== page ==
No matter what industry your contact center supports, it handles sensitive data regularly. Whether you are making payments or managing accounts, it is your responsibility to protect your customers’ data.
While contact center security is serious business, it doesn’t have to be difficult to implement. Four pillars support a strong security system: policy, procedure, protection, and practice.
Here, we explore how you can engage with these pillars to create an environment that protects your customers’ data.
Policy, Procedure, Protection, and Practice
Being able to secure an environment requires understanding how it functions. Due to customer demands and advances in technology, the contact center environment is constantly shifting.
The demand to embrace a digitally transformative strategy has led many contact centers to the cloud. It offers flexibility in an industry that demands constant change.
The good news is that you can take the same approach to cloud security as on-premise IT. Security concerns like unauthorized data exposure, weak access controls, and attack vulnerability affect traditional contact center IT and cloud environments alike. Securing both environments require you to:
- See the current state of security
- Immediately know if unusual activities happen
- Trace and respond to unexpected events.
Using the four “P’s” as guidance you can develop a secure system no matter how it functions.
Your policy outlines what you believe in. Use it to set goals and standards for your security solutions to adhere to. Your policy should frame how your organization views contact center security.
It should consider:
- Any compliance and regulation measures specific to your industry
- ACD security risks
- Your organization’s culture and values
- Your agents’ role in upholding contact center security
One very important value in the contact center is customer service. Contact center security policy must commit to customer service by keeping personal data safe.
The security procedure is how your policy is carried out. It should explain in detail how to protect against the security risks outlined in your policy.
Procedures need to include clear details of how to not only prevent security breaches but also how they are handled and contained.
They should include:
- Security logs and controls
- Who is responsible
- How, when and where security measure happens
Unfortunately, security is not “set it and forget it”. Threats are constantly changing and so should your security procedures. You and your support team must work to stay ahead of threats and incorporate new procedures to meet them.
What kind of protection can you offer your customers in the case that a security control fails? Your contact center security must include how you will protect your customers both before and after an incident.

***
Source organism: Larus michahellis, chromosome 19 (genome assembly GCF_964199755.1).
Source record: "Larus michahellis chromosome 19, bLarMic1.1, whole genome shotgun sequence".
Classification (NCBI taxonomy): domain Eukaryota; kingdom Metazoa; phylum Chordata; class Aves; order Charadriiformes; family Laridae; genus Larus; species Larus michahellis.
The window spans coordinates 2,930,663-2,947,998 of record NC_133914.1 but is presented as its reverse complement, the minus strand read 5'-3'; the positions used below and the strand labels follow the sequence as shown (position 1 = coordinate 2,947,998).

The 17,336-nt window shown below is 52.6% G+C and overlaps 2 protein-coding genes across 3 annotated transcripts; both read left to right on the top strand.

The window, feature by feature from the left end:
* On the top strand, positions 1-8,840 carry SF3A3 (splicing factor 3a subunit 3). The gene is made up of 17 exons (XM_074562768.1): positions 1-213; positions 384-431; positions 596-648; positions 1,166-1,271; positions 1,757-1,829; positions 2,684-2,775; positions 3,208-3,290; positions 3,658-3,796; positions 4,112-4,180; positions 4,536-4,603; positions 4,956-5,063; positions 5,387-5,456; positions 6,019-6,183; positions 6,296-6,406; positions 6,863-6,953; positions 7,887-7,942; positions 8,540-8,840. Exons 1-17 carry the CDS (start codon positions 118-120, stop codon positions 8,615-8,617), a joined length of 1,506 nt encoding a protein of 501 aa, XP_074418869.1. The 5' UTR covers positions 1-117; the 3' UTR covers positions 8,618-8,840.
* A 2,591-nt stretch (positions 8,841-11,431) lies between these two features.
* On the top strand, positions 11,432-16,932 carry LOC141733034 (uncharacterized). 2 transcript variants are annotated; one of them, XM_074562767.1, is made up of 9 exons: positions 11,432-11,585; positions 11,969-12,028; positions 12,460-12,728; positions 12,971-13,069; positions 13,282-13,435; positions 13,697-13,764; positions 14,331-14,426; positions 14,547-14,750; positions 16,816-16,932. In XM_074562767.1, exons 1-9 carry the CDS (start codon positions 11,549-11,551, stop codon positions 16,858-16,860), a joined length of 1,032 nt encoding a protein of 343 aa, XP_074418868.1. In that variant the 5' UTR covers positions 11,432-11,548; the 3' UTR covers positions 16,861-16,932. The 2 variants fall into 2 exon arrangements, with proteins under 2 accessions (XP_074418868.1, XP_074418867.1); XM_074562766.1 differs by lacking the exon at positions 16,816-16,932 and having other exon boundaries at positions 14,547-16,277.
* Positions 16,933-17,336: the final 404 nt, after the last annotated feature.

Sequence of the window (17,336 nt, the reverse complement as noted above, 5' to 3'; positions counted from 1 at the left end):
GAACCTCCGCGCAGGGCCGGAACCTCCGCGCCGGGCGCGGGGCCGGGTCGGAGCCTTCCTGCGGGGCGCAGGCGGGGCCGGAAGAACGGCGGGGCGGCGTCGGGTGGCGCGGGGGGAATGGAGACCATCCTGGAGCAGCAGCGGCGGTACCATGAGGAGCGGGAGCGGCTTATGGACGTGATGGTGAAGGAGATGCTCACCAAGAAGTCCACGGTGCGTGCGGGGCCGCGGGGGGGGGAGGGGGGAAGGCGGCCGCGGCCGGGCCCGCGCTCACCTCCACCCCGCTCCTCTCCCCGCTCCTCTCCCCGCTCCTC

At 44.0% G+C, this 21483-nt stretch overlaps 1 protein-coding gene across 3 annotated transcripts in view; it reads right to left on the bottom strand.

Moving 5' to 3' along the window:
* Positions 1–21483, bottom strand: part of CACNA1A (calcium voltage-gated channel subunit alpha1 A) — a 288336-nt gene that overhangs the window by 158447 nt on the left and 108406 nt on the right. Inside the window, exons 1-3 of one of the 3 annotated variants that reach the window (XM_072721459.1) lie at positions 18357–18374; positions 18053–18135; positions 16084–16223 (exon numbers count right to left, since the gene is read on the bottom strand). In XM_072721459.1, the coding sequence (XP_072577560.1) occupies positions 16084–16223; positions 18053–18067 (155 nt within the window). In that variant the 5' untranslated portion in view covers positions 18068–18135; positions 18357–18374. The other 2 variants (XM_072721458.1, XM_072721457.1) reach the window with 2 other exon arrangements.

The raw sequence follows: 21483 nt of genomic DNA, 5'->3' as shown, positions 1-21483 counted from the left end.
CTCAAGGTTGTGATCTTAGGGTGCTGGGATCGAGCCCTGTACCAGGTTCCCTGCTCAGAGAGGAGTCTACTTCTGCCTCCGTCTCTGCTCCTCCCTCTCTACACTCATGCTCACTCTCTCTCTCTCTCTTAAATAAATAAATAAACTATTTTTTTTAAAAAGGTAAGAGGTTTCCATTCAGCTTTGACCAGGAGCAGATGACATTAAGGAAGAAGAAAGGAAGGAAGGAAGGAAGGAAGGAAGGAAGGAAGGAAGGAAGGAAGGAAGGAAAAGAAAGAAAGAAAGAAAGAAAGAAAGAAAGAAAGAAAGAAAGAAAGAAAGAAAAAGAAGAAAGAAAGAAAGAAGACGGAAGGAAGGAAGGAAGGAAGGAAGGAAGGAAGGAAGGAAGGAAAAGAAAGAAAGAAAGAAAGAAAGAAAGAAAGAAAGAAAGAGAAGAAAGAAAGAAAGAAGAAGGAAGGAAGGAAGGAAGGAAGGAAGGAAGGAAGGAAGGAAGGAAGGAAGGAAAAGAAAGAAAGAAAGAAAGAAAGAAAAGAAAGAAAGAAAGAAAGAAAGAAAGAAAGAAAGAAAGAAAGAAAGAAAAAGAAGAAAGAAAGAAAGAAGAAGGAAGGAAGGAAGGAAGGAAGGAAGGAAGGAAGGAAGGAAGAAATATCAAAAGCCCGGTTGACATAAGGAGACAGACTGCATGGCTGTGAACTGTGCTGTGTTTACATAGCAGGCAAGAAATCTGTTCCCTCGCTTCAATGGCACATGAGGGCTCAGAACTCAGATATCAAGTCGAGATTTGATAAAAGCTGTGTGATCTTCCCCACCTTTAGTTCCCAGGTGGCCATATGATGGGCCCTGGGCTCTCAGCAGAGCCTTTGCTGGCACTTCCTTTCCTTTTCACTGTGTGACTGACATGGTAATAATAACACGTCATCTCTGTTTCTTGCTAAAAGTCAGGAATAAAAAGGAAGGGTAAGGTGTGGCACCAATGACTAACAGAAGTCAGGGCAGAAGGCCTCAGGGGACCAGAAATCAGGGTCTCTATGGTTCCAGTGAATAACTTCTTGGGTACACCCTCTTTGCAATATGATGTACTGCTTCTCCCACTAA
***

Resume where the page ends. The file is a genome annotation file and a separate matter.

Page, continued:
Outline protection protocols that cover all aspects of your contact center paying special attention to:
- Payment security solutions
- Personal data security
- Purchase history records
Writing your contact center security plan out is not enough. When under the pressure of a true security breach, your plan might crumble without adequate practice. Practicing security protocol lets you focus on weak links and strengthen them.
Through practice, your team will be able to understand the effects of specific breaches. An IVR payment security breach becomes something tangible. Practice sheds light on what breach might mean for your organization, and your customer.
What to do now?
Increased agent training
Contact centers are the target for many phishing and spear-phishing campaigns. Teaching your agents and managers how to spot them is the first step in defense. Practice is the second.
Train them to recognize red flags like:
- Generic greetings – “Dear Employee” or “colleague”
- Urgent requests
- Spelling and grammar mistakes
- Strange looking URL links
- Bad formatting
Sending out messages and emails to your agents that include any of the sure signs of a phishing campaign can give them the practice they need to stay wary.
Update your software
One of the easiest ways to protect against data breaches is to make sure your software is up to date. Your call center tools should be in line with current technology. Stop running that program from ten years ago. It’s full of bugs and defense holes!
Omnichannel software systems can help keep your eyes everywhere they need to be at once. Omnichannel systems allow data to flow freely and your security plan to reach all channels at once. Omnichannel keeps in focus often overlooked areas:
- Webchat payment security
- PCI compliance
- Social media
Building a security plan around policy, procedure, protection, and practice is not an infallible defense by any means. But these four pillars help you bring focus and purpose to your security plan.